Steven Walters
The State of Politics

Bucks Arena Will Need Democratic Support

But which Democrats are likely to back it?

By - Jul 6th, 2015 10:52 am
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Chris Larson

Chris Larson

A three-act drama plays out this week in the Capitol. The actors are Republican Gov Scott Walker, Republican legislators who control both Assembly and Senate, and Democrats scrambling for issues they can use to climb back into power. And they’re all playing with your money.

Here’s the script for this week’s political drama, As the Capitol Turns.

Act 1: The Bucks Stop … Where?

Wisconsin’s NBA team needs a new home, which they say should be a $500-million new downtown Milwaukee arena, or they will leave Wisconsin. Current and past team owners will pay half; public funds – including a $55-million stake from state government – will pay the other half.

But the “built it, they’ll stay” plan is the most unpopular major issue pending, since it would help billionaire Bucks owners and millionaire players. A majority of the 132 legislators privately want the Bucks deal approved, but only a few dozen are willing to stand up in public and vote for it.

Senate Majority Leader Scott Fitzgerald said he wants the 33-member Senate to vote on that Bucks funding plan next week, even though he can’t guarantee that it will pass and go to the Assembly, where it has more support. Although Republicans hold a 19-14 Senate majority, Fitzgerald said some Democratic senators will have to vote for the Bucks arena deal for it to pass. That’s because some Republicans – starting with Sen. Rick Gudex, of Fond du Lac, who won by only 600 votes in 2012 and is up for re-election next year – can’t vote for any Bucks deal.

But what’s the number of Democrats needed to push the deal across the Senate finish line: Three? (Milwaukee Sens. Nikiya Harris-Dodd, Lena Taylor and Chris Larson are likely candidates.) Four? (Madison-area Sen. Jon Erpenbach, who has worked with Milwaukee Mayor Tom Barrett for decades, seems open to persuasion.) Five? (Could Democratic Senate Leader Jennifer Shilling (D-La Crosse), who many in the party want to run for governor in 2018, vote for the Bucks deal?) All very dramatic, but meanwhile there are signs the Milwaukee Bucks owners believe passage is a sure thing, as Dave Reid reports.

Act 2: Need Road Repair? Call GOP Legislator

The 2015-17 state budget the Assembly will vote on next week will not raise the gas tax or $75 annual vehicle registration fee, and it would borrow outright $500 million – $800 million less than what Walker recommended in February – to repair highways over the next two years.

Borrowing only $500 million will force delays in highway projects statewide, including the north segment of the Milwaukee-area Zoo Interchange, the busiest crossroads in the state. East-west construction on the Zoo Interchange – the core of the project that is halfway finished – would continue.

The GOP budget will would also authorize an additional $350 million in borrowing, but only on projects approved by the 16 politicians on the Joint Finance Committee. The committee has 12 Republicans and four Democrats; none are engineers.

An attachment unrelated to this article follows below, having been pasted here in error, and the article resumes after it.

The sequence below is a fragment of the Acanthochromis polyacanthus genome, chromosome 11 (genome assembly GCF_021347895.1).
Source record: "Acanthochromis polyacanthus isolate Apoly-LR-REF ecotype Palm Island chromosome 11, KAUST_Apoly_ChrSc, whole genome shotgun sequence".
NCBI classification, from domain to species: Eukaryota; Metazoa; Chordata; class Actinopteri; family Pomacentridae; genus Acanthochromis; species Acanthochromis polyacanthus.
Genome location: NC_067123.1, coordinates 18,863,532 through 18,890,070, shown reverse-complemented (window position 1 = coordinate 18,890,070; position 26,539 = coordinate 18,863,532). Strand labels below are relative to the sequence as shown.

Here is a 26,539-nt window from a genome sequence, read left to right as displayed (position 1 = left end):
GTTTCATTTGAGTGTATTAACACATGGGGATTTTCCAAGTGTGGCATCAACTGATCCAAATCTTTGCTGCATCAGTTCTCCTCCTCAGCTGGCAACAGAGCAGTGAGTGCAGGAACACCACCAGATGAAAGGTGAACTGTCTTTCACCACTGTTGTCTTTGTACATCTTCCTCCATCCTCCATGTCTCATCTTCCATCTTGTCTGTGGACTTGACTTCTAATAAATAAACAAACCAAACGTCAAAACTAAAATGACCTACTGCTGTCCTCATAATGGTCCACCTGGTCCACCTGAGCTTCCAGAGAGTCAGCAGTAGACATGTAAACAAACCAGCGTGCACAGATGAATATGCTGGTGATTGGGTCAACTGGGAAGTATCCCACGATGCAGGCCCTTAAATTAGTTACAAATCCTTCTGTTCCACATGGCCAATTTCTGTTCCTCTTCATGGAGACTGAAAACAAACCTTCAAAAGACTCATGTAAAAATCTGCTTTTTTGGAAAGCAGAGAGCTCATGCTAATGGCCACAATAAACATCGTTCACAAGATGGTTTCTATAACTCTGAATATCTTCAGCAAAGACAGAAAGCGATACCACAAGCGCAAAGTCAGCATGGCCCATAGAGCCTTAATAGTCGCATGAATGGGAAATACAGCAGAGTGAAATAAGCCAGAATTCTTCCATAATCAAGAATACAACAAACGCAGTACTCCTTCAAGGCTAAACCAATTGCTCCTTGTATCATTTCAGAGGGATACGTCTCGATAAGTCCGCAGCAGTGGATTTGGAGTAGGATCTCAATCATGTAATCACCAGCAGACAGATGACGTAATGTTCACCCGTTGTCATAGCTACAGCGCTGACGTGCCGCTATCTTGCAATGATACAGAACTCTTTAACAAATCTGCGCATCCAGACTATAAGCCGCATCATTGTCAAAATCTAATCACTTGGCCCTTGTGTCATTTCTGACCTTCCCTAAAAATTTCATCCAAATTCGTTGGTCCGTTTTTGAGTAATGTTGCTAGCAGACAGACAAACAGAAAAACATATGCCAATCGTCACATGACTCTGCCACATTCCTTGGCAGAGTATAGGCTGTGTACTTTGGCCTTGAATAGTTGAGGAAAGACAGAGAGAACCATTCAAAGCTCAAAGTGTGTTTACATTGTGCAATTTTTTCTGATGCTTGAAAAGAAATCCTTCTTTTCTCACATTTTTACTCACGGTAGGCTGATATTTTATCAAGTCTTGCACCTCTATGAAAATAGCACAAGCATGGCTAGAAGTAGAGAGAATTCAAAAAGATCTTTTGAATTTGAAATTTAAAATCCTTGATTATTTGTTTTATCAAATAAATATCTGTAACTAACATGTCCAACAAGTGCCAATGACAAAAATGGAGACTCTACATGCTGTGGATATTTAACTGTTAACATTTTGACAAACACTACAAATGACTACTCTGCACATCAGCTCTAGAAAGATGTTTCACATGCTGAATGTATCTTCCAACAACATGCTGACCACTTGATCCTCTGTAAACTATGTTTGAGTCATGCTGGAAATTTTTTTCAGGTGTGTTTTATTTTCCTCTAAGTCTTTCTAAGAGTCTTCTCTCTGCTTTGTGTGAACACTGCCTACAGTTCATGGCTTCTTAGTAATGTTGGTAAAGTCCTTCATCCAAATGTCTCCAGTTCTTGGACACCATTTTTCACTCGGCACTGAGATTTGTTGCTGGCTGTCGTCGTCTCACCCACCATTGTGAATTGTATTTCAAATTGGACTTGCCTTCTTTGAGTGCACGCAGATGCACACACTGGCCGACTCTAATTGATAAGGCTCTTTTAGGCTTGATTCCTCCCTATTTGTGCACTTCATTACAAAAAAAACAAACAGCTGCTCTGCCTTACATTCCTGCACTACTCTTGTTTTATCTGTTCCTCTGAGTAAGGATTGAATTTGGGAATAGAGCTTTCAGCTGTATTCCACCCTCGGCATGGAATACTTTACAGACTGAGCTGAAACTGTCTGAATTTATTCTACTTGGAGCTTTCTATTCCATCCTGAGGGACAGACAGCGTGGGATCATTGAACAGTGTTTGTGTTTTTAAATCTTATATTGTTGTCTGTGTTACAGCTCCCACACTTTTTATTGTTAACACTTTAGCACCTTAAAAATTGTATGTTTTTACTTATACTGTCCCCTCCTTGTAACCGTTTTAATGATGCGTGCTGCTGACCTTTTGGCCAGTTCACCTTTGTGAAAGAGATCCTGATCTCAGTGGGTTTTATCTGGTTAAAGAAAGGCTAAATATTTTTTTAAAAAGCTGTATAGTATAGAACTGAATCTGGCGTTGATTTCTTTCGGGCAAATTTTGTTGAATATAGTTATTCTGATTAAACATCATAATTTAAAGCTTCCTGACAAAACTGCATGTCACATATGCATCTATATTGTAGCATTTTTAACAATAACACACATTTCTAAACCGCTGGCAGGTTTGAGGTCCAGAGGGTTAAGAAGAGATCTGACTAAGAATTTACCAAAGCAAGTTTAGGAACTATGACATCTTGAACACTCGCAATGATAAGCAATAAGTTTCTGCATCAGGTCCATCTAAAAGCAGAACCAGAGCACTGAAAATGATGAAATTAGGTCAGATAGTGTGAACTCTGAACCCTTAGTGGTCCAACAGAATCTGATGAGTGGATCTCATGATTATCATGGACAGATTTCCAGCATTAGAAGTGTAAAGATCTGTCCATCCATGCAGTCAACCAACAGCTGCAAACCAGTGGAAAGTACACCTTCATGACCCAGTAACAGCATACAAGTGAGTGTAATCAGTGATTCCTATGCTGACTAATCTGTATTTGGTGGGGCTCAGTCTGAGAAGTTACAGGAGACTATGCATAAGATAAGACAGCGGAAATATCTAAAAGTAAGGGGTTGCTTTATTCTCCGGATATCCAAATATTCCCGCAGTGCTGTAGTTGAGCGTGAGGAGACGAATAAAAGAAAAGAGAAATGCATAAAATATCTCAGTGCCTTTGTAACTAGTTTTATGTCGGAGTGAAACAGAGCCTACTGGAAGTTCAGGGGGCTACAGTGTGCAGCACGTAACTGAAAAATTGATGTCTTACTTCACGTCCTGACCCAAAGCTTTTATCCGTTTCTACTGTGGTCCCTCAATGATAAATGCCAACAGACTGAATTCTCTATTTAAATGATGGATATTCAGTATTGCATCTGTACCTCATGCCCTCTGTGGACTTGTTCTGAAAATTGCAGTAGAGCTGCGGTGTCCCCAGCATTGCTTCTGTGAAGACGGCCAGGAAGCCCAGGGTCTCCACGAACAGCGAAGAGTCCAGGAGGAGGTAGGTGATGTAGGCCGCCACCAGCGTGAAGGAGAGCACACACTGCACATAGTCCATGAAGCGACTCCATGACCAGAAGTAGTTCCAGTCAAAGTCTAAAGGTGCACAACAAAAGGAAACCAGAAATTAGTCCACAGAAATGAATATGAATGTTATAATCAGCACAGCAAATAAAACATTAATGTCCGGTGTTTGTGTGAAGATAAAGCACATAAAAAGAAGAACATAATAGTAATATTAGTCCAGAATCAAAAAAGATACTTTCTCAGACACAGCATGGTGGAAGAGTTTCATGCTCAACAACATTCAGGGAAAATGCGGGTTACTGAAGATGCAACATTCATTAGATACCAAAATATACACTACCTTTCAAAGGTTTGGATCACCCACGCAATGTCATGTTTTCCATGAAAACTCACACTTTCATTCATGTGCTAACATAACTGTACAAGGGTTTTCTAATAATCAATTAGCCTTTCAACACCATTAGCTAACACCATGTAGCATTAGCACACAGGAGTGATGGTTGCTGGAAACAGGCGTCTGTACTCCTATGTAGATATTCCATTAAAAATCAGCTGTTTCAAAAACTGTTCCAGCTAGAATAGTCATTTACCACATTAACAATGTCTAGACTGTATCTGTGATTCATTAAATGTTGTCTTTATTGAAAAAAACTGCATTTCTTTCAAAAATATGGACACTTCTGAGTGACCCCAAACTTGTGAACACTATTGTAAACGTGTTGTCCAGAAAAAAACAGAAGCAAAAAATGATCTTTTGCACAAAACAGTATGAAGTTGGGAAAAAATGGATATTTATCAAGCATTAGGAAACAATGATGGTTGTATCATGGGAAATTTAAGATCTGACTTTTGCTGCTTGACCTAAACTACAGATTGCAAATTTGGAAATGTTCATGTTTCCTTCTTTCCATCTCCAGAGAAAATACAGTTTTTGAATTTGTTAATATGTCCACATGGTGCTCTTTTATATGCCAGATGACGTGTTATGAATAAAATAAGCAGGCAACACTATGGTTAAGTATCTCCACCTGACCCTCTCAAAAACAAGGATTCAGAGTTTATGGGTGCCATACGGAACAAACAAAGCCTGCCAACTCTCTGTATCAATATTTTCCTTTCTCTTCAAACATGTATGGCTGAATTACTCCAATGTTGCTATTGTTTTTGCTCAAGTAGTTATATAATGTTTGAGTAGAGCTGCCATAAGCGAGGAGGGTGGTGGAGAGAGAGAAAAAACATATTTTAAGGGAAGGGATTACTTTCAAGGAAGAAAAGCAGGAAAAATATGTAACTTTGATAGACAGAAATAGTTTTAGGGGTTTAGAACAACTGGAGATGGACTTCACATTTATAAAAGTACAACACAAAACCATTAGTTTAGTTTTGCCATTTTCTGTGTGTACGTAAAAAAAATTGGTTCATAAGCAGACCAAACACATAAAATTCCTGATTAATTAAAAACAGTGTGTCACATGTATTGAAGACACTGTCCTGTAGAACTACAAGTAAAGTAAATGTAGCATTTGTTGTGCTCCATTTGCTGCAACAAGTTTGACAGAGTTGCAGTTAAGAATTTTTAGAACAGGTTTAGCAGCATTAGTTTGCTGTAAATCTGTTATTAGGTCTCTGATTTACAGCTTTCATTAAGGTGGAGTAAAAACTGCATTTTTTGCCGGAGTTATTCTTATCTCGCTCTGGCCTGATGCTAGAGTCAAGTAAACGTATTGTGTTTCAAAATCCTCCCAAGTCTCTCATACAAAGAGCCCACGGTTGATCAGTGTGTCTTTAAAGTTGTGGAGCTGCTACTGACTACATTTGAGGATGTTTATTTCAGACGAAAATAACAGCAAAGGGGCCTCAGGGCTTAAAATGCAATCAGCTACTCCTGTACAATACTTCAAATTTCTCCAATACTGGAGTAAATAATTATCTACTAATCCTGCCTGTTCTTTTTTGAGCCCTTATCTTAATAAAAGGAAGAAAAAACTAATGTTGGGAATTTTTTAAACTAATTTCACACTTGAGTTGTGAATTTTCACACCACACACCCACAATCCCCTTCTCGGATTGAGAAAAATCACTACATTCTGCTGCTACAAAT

Why give elected officials – and not WisDOT professionals – new oversight powers over which highway projects are approved? Because legislators from rural areas want to make sure that projects statewide – in their regions as well as in the Milwaukee-area — are equally approved or equally delayed.

But that means that only projects in districts represented by Republicans may be approved, warned Erpenbach. “I’d hate to be in the minority party and need a project.”

Which leaves this Act 2 cliff hanger: Will legislators insist on saying that future road projects go through them, or go back to letting WisDOT professionals do their jobs?

Act 3: Which Republicans Prevail on Wages?

Wisconsin’s prevailing wage laws were passed in the 1930s, when the Great Depression required that pay and fringe benefits be high enough to let workers provide for their families. Now, however, legislators like Rep. Bob Kulp (R-Stratford), a roofing contractor, say it means that a worker on a government project makes up to $51 per hour, while his neighbor working on a job for a private company makes $25 per hour.

Some Republicans want to repeal all prevailing wage laws. Others favor compromises that would repeal wage requirements only on local government projects. Some Republicans  – and every Democrat – want no change in current laws.

The Assembly will debate this issue first next week, giving Senate Republicans – entering from stage right – the final lines in Act 3.

Steven Walters is a senior producer with the nonprofit public affairs channel WisconsinEye. Contact him at stevenscwalters@gmail.com

4 thoughts on “The State of Politics: Bucks Arena Will Need Democratic Support”

  1. Bruce says:

    No Bucks arena ! Republicans you ruined the state. Good-bye sports !

  2. Dave says:

    F ’em. I want the Bucks to stay but not for the GOP/Abele fiasco that was concocted selling Milwaukee County and the convention center up the river. Want Democrat votes? Maybe try working with them instead of shutting them out entirely.